By Patrick Allitt, Emory University
In 1949, the North Atlantic Treaty Organization (NATO) came into existence, and it formally converted Germany from being America’s enemy into an ally. Its creation followed American success in the Berlin airlift, which was one of the first flashpoints of the Cold War, when in 1948, the Soviets had speculated that they might take over the whole of Berlin.
Berlin’s Curious Position
Berlin was right in the center of East Germany, the zone that had been overrun by Russian tanks at the end of the war, and was completely inside the Soviet zone.
But because it had been the capital of Hitler’s Germany and was a symbolically important place, Berlin itself was divided up, originally into four zones: a Russian one, an American one, a British one, and a French one. Very quickly, that was simplified into two—the Russian zone in the East and the allied zone in the West.
The Allies—the West Germans and the Americans—were given access routes through East Germany from the west to the city of Berlin itself so that they could bring supplies and personnel in and out of the city. It remained one of the hot spots of the Cold War throughout the ensuing years, and, in 1948, the Soviets speculated that they might be able to get rid of this anomaly.
Their method of doing so was to cut the access roads, which ran through East Germany, because that presented the Americans with the challenge of getting to Berlin by fighting their way through.
But rather than do that and escalate the military situation, the Americans took an alternative approach. They decided to fly over the blockade. Consequently, for about nine months in 1948 and 1949, American supply planes flying from West Germany brought supplies into West Berlin to keep West Berlin alive.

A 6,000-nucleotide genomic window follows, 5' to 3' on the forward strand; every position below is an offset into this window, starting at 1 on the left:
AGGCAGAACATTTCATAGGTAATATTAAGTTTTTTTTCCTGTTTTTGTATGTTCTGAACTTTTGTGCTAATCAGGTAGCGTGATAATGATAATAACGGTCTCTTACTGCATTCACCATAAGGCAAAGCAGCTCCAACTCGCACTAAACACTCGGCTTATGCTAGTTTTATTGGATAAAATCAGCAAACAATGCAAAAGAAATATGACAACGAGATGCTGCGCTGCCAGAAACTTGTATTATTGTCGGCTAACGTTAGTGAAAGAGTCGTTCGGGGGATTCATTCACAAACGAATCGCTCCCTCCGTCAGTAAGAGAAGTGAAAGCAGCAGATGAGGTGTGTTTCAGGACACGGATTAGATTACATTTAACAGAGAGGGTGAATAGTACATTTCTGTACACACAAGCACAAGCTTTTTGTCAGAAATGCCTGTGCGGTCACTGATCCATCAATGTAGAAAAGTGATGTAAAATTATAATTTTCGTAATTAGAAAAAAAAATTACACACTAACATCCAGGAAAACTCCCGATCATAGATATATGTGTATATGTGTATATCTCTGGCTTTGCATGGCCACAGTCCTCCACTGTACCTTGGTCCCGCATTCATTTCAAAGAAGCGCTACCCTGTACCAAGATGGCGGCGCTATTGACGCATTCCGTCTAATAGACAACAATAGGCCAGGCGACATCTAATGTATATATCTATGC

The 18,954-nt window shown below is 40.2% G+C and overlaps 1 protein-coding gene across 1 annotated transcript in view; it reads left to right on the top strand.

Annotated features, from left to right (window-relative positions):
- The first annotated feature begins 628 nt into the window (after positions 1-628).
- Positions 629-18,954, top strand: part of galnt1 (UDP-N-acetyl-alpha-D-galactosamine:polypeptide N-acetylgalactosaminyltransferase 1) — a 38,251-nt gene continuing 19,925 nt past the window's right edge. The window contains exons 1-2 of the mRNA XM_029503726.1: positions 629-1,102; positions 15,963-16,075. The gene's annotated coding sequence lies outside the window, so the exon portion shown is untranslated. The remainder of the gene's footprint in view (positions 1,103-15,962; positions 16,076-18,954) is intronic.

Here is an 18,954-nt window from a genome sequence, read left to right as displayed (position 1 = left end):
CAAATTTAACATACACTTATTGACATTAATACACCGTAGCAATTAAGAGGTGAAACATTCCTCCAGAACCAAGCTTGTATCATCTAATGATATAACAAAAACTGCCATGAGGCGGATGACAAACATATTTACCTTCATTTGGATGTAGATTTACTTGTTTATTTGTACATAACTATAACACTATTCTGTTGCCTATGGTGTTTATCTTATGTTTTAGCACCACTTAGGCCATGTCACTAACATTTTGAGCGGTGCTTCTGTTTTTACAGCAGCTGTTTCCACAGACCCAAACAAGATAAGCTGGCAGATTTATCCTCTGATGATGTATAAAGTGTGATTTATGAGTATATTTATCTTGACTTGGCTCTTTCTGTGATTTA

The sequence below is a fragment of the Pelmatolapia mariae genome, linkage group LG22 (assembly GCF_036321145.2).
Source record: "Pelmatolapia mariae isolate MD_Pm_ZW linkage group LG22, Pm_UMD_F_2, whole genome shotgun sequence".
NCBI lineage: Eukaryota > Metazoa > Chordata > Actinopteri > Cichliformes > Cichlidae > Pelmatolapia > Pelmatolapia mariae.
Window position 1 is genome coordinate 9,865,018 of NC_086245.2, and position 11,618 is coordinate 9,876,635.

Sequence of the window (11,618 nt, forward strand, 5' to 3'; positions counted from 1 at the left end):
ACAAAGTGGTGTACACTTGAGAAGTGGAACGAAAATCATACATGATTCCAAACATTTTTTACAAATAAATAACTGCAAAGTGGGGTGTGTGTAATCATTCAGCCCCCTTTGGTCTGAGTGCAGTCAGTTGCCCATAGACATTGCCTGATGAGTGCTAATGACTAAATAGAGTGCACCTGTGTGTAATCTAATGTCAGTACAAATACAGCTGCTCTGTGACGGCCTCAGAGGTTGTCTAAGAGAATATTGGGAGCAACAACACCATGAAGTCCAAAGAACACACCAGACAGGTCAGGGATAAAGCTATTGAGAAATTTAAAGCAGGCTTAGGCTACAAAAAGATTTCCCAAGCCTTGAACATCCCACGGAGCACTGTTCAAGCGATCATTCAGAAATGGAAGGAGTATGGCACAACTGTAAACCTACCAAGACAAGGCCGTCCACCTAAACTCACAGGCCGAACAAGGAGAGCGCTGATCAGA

After this nine-month standoff, the Soviet Union itself backed down and reopened the supply routes.
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Complexities due to NATO
The creation of NATO and its American leadership added new dilemmas and complexities to American foreign policy. A key member of NATO was France, but although it had been defeated by Hitler, it continued to have aspirations to world power status. The French, in particular, wanted to regain their colonial empire in North Africa and in Southeast Asia, Vietnam, among other places.
The French made a condition of their participation in NATO: American help in restoring their colonial empire. The Truman government felt very uneasy about that because they certainly preferred to be on the side of anti-colonialism.
However, because they regarded Western Europe as the most important zone of the Cold War, they reluctantly participated in helping the French Empire to attempt to reconquer its colonies in Southeast Asia, again.
The Suez Crisis
In 1956, another great dilemma came up forcing awkward decisions on the Allied powers. In 1956, the Egyptian leader, Nasser, seized and nationalized the Suez Canal, which was owned and run by an Anglo-French consortium. In response, the British army and the French, in collaboration with Israel, organized an attack to retake the Canal Zone from the Egyptians, which they regarded as an act of barefaced aggression.